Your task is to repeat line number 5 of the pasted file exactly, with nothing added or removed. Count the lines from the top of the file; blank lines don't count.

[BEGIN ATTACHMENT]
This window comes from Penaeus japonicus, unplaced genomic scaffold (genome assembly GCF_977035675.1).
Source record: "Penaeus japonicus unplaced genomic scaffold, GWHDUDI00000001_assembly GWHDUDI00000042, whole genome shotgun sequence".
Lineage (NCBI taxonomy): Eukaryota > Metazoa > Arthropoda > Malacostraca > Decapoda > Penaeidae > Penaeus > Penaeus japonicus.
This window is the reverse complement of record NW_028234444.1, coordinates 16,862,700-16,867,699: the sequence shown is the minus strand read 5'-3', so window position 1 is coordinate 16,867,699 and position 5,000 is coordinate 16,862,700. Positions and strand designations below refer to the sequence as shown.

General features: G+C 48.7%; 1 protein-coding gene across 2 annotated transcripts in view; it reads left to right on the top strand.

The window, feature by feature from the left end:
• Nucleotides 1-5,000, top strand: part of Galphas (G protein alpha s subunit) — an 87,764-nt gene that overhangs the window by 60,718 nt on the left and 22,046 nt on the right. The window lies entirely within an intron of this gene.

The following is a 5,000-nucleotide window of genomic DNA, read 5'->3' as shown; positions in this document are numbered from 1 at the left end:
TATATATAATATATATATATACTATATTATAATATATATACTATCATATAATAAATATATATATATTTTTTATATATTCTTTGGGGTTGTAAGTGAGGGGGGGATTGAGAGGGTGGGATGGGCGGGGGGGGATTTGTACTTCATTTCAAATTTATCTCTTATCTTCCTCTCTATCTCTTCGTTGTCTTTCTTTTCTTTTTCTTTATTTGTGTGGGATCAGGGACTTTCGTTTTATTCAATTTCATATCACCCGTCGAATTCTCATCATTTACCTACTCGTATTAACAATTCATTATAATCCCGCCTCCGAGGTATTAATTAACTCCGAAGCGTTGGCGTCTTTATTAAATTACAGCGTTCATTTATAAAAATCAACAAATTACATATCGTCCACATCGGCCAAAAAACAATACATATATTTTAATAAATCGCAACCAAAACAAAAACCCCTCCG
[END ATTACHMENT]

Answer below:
General features: G+C 48.7%; 1 protein-coding gene across 2 annotated transcripts in view; it reads left to right on the top strand.